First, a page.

In these circumstances, even if the source for producing energy via the wind industry in Brazil, and particularly in the Northeast Region, is considered technologically and ecologically cleaner, the concrete way in which wind farms are implemented is marked by the productivist/consumerist logic. According to the values of this logic, the provision of human needs is only viable in the form of hyper-exploitation and profits at the expense of the environment, of territories and their peoples. And this does not take place without being cut across by structural racism and its expressions in the environmental reality and in the democratic fragilities involved in ensuring the rights of peoples.

Industrial Consumption: A largely invisible yet decisive underlying cause of the crisis

By Justiça Ambiental! and WoMIN - World Rainforest Movement, July 9, 2021

Industrial consumption is an intrinsic aspect of capitalist’s logic of increasing accumulation. It is also an underlying cause of the current crisis, which is being reinforced by initiatives promoting a ‘green’ label for the same production chains. This article highlights the voices of Justiça Ambiental! in Mozambique and the African ecofeminist alliance WoMIN.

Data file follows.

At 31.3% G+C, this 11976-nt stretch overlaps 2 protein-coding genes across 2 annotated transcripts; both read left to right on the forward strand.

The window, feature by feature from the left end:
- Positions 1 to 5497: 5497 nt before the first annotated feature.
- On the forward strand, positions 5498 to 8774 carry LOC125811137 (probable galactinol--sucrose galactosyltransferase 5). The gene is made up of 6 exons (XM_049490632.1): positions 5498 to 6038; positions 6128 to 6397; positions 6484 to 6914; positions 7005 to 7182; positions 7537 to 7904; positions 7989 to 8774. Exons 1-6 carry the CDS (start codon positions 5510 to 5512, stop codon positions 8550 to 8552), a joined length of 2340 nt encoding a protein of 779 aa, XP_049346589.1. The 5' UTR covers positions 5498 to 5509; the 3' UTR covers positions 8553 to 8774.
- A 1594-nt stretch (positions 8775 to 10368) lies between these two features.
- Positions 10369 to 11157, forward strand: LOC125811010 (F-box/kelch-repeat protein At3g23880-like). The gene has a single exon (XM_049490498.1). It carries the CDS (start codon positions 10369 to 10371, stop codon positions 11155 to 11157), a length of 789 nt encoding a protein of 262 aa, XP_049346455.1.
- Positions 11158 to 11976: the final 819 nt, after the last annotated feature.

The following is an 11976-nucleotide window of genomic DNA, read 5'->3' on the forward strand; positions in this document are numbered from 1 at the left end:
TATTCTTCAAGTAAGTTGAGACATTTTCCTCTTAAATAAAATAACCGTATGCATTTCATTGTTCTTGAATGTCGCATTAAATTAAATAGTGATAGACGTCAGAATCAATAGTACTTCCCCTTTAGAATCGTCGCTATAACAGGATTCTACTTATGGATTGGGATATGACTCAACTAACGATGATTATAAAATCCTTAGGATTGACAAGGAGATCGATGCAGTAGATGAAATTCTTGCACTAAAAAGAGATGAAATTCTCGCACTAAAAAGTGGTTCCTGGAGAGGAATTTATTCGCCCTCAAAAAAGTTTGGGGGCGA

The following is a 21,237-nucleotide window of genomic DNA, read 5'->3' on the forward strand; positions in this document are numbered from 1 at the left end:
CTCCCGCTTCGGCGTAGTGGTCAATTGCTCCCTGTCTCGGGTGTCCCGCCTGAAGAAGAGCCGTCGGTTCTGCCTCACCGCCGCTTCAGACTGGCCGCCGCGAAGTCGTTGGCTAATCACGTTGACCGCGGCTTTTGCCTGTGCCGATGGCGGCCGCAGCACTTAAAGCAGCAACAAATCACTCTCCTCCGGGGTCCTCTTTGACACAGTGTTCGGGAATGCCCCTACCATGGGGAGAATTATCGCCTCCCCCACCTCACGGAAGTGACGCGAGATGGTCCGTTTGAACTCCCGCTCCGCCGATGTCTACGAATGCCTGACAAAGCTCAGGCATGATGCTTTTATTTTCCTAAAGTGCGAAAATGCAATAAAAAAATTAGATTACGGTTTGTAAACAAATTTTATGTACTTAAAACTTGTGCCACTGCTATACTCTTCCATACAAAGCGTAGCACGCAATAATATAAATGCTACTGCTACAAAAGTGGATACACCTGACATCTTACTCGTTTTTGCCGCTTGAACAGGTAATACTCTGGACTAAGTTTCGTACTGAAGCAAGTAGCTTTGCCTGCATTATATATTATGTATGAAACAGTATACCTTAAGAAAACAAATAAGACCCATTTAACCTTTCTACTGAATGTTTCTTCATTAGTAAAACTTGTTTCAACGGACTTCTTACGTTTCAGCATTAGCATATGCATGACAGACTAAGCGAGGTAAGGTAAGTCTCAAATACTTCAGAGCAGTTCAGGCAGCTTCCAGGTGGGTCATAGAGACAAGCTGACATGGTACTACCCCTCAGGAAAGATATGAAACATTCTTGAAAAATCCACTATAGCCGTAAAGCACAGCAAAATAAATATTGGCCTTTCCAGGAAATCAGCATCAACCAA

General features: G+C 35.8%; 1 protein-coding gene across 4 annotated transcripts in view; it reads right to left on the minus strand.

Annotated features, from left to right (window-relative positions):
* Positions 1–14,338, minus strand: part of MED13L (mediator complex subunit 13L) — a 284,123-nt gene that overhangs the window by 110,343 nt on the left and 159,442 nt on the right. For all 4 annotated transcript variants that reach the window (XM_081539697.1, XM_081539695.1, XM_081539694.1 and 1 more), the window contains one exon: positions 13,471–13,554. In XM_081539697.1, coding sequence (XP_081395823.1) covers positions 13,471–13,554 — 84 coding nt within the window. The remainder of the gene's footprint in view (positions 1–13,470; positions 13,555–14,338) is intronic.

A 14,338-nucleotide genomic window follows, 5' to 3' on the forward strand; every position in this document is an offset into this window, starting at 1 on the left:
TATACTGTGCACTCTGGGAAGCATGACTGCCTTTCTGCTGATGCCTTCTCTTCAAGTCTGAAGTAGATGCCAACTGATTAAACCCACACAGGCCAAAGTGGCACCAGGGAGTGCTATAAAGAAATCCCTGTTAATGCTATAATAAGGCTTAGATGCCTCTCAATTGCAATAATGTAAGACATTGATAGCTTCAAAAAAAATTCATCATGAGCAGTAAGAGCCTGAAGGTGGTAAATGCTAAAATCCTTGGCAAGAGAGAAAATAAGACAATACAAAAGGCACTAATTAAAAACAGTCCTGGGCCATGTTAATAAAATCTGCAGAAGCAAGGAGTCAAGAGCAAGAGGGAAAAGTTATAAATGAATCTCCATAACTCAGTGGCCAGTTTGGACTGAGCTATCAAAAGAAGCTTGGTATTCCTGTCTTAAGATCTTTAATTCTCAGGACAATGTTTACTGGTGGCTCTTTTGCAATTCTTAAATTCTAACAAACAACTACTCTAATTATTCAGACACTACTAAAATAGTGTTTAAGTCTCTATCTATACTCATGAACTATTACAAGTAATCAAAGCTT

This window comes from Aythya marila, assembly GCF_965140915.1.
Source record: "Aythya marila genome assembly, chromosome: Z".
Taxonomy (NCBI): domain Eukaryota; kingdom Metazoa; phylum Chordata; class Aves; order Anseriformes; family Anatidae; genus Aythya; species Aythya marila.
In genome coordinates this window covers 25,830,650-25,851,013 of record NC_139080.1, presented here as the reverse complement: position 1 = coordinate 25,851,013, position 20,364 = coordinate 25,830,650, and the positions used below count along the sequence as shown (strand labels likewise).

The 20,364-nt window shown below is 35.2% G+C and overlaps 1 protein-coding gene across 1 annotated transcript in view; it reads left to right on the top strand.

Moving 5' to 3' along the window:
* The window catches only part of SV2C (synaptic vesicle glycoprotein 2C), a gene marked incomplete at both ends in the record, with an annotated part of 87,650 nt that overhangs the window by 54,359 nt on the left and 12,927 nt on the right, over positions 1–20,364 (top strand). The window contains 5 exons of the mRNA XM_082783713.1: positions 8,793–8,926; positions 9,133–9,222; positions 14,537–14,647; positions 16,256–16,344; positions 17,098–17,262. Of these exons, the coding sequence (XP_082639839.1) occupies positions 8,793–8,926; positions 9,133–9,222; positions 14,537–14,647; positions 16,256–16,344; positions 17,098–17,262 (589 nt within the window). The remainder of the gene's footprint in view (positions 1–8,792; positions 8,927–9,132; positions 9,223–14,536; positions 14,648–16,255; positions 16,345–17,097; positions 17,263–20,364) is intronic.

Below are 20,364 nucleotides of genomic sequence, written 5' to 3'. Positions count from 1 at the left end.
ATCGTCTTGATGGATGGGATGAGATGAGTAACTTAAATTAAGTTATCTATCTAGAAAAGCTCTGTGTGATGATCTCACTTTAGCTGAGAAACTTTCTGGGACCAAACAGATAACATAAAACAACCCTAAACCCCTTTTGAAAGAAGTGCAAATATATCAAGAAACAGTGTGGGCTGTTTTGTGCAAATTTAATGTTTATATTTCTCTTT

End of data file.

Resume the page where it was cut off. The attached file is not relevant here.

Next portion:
This article highlights the voices of two organizations: Justiça Ambiental! (JA!) in Mozambique, which is accompanying the struggles in Cabo Delgado against the extraction of offshore and inland gas deposits; and WoMIN, an African ecofeminist alliance that works with movements of women and communities impacted by mining activities.

The world is in the midst of a serious and manifold crisis, one that brings together concerns over environmental devastation, climate chaos, loss of biological diversity, large-scale deforestation, social inequality, food insecurity, increasing poverty levels, and the concentration of power and land into fewer hands. And the list could go on and on. Industrial consumption is a vital aspect of what is driving this crisis, that is, an underlying cause. These are causes that operate on a global scale and consist of economic, political and social components that influence each other.

It is important to remark that the term industrial consumption should be understood not as the individual act of consuming, but rather as a consequence of the systemic logic of the capitalist economy of ever increasing accumulation. That means that each company, in order to make more profits, needs to grow and, in many cases, produce more and promote bigger and new markets for expansion; but to produce more, a company also needs to consume more resources (particularly energy, land and water).